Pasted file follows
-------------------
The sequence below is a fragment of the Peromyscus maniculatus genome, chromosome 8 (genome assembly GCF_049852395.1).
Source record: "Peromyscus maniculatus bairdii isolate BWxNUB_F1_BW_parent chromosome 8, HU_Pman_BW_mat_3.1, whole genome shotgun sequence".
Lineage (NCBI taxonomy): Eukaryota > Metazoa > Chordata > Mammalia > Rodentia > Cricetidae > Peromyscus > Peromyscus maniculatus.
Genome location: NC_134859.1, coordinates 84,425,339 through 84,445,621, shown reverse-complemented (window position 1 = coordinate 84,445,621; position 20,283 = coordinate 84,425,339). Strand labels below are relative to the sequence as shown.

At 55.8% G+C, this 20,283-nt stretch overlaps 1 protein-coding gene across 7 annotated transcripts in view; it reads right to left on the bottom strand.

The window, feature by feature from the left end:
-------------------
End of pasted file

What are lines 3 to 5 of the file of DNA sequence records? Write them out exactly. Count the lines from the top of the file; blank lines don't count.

Lineage (NCBI taxonomy): Eukaryota > Metazoa > Chordata > Mammalia > Rodentia > Cricetidae > Peromyscus > Peromyscus maniculatus.
Genome location: NC_134859.1, coordinates 84,425,339 through 84,445,621, shown reverse-complemented (window position 1 = coordinate 84,445,621; position 20,283 = coordinate 84,425,339). Strand labels below are relative to the sequence as shown.

At 55.8% G+C, this 20,283-nt stretch overlaps 1 protein-coding gene across 7 annotated transcripts in view; it reads right to left on the bottom strand.